The doctoral program in art history, offered in collaboration with the Cleveland Museum of Art, provides an object-focused grounding for museum or academic careers. A BA or MA in art history or relevant related field (such as Classics) and reading knowledge of one approved foreign language (such as French, German, Italian, Japanese, or Chinese) are required prerequisites. Admission preference is given to applicants whose scholarly interests coincide with the interests of a department faculty member, those who wish to focus on distinctive holdings in the collection of the Cleveland Museum of Art, and/or those planning to pursue topics in museum or collecting history or the history of the art market. Admission to the program is made on the basis of academic record and scholarly promise, recommendations, experience, and personal interviews. Applicants must also submit GRE scores and two art history research papers. Students whose MA was awarded more than five years prior to application for admission may be required to pass a qualifying examination and/or foreign language examination administered by the department before being admitted to full standing in the PhD program.
|ARTH 495||Methodologies of Art History||3|
|ARTH 496||Materials, Methods, and Physical Examination of Works of Art||3|
|Four graduate seminars at the 500 level. At least one seminar must be collection-based.||12|
|Six courses at the 400 level or above||18|
|ARTH 610A||Advanced Visual Arts and Museums: Internship I||3|
|ARTH 610B||Advanced Visual Arts and Museums Internship II||3|
|ARTH 701||Dissertation Ph.D.||18|
Doctoral students must demonstrate an ability to read two approved foreign languages useful in art historical research. All language requirements must be completed before the PhD student is allowed to schedule the PhD Comprehensive Examination. German is recommended as one of the two languages for students concentrating in Western art.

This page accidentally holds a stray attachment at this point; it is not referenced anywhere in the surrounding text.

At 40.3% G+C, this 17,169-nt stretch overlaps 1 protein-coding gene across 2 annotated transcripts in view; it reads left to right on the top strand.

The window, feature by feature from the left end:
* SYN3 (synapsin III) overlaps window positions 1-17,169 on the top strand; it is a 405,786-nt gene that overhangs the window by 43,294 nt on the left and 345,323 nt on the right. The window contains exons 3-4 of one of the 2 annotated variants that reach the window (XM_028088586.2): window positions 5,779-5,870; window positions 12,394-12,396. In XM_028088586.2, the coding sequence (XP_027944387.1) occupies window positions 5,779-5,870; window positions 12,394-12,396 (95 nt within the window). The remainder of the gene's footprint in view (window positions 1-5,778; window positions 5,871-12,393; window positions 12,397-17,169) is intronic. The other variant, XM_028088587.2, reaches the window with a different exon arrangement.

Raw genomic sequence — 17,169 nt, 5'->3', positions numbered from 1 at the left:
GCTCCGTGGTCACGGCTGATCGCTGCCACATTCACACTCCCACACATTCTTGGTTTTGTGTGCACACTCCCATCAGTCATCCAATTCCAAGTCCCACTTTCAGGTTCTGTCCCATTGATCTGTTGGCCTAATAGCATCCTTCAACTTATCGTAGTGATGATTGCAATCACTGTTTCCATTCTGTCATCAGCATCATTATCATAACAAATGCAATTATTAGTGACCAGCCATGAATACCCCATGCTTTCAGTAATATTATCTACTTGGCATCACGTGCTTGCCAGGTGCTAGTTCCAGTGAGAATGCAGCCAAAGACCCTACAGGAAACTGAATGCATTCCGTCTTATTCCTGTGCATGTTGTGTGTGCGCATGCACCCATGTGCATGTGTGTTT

Doctoral students in Asian art should enter the program with reading knowledge of at least one Asian language (Chinese, Japanese, or Korean). Prior to taking the comprehensive exam, students must demonstrate reading knowledge of two languages relevant to the student’s research interests. The second language is chosen in consultation with a faculty advisor. It may be a modern Asian language, a classical Asian language, or a European language.
Both languages must be approved by the department during the first semester of doctoral study. Credit hours earned in language study may not be counted as part of the thirty-six credit hours required for the PhD in art history. The language requirement may be satisfied in the following ways:
a. With the consent of the department, an approved language accepted as part of am MA degree in art history (within three years of matriculation in the PhD program) may be accepted as fulfilling part of the PhD requirements.
b. The student may complete two semesters of BA level study in either or both approved languages with a grade of B or higher; these courses must have been taken within two years prior to matriculation or by the end of thirty-six graduate hours of art history. These courses may be taken at CWRU or elsewhere. Equivalent summer or study abroad language programs may also be used to fulfill the language requirement.
c. The student will be examined in one or both approved languages by art history faculty during the first semester of the PhD program. In the event of an unsatisfactory performance, students will be re-examined no later than the following semester.
Formal language study will be required for any student whose performance upon re-examination is unsatisfactory.
PhD students are required to pass a written and oral examination before being advanced to candidacy; this examination should be taken in the third year of study. The examining committee, which consists of three faculty members, is formed by consultation with the student’s advisor and must be approved by the department chair. The examination is offered in two areas:
Western art and Asian art. Students will be examined in the area of specialization in which they propose to write their dissertation. Each student must choose a major and minor field. The areas of the examination will be determined by an examining committee, chaired by the advisor, in consultation with the student. Historiography is considered an important component of all PhD exams.
Within two weeks after the written examination the faculty committee will examine the student orally. A final evaluation will be based on the student’s performance in both the written and oral sections of the examination. Upon successful completion of both phases of examination the student will be advanced to candidacy and may enroll in ARTH 701 PhD Dissertation.